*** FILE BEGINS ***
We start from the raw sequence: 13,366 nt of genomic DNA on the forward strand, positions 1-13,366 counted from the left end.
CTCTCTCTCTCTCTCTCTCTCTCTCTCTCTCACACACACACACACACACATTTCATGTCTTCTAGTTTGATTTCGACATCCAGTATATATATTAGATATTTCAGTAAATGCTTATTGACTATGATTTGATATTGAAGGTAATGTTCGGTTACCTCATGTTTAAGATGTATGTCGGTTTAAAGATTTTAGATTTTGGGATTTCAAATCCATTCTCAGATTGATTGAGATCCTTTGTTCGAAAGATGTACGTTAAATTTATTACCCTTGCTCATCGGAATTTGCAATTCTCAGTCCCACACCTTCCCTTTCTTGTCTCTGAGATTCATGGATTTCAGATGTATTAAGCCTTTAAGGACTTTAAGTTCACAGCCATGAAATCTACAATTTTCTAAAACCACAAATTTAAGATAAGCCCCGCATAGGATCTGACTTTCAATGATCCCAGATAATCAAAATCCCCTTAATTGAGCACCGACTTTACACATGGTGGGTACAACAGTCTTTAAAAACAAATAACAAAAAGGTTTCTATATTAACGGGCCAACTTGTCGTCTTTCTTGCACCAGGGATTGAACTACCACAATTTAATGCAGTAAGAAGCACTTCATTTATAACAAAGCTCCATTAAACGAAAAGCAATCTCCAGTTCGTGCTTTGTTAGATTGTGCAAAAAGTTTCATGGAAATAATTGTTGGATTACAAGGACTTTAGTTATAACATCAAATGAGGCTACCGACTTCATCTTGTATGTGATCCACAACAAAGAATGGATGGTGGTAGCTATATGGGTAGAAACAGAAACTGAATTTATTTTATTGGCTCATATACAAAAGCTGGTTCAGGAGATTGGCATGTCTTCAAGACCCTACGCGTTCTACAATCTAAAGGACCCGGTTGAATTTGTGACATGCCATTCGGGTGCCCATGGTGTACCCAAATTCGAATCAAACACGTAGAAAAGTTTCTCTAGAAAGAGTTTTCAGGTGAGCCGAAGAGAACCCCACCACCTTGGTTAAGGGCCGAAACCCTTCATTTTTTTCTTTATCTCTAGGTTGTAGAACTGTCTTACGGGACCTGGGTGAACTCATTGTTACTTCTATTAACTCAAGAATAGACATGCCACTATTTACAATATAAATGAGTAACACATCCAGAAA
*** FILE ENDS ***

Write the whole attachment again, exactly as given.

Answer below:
We start from the raw sequence: 13,366 nt of genomic DNA on the forward strand, positions 1-13,366 counted from the left end.
CTCTCTCTCTCTCTCTCTCTCTCTCTCTCTCACACACACACACACACACATTTCATGTCTTCTAGTTTGATTTCGACATCCAGTATATATATTAGATATTTCAGTAAATGCTTATTGACTATGATTTGATATTGAAGGTAATGTTCGGTTACCTCATGTTTAAGATGTATGTCGGTTTAAAGATTTTAGATTTTGGGATTTCAAATCCATTCTCAGATTGATTGAGATCCTTTGTTCGAAAGATGTACGTTAAATTTATTACCCTTGCTCATCGGAATTTGCAATTCTCAGTCCCACACCTTCCCTTTCTTGTCTCTGAGATTCATGGATTTCAGATGTATTAAGCCTTTAAGGACTTTAAGTTCACAGCCATGAAATCTACAATTTTCTAAAACCACAAATTTAAGATAAGCCCCGCATAGGATCTGACTTTCAATGATCCCAGATAATCAAAATCCCCTTAATTGAGCACCGACTTTACACATGGTGGGTACAACAGTCTTTAAAAACAAATAACAAAAAGGTTTCTATATTAACGGGCCAACTTGTCGTCTTTCTTGCACCAGGGATTGAACTACCACAATTTAATGCAGTAAGAAGCACTTCATTTATAACAAAGCTCCATTAAACGAAAAGCAATCTCCAGTTCGTGCTTTGTTAGATTGTGCAAAAAGTTTCATGGAAATAATTGTTGGATTACAAGGACTTTAGTTATAACATCAAATGAGGCTACCGACTTCATCTTGTATGTGATCCACAACAAAGAATGGATGGTGGTAGCTATATGGGTAGAAACAGAAACTGAATTTATTTTATTGGCTCATATACAAAAGCTGGTTCAGGAGATTGGCATGTCTTCAAGACCCTACGCGTTCTACAATCTAAAGGACCCGGTTGAATTTGTGACATGCCATTCGGGTGCCCATGGTGTACCCAAATTCGAATCAAACACGTAGAAAAGTTTCTCTAGAAAGAGTTTTCAGGTGAGCCGAAGAGAACCCCACCACCTTGGTTAAGGGCCGAAACCCTTCATTTTTTTCTTTATCTCTAGGTTGTAGAACTGTCTTACGGGACCTGGGTGAACTCATTGTTACTTCTATTAACTCAAGAATAGACATGCCACTATTTACAATATAAATGAGTAACACATCCAGAAA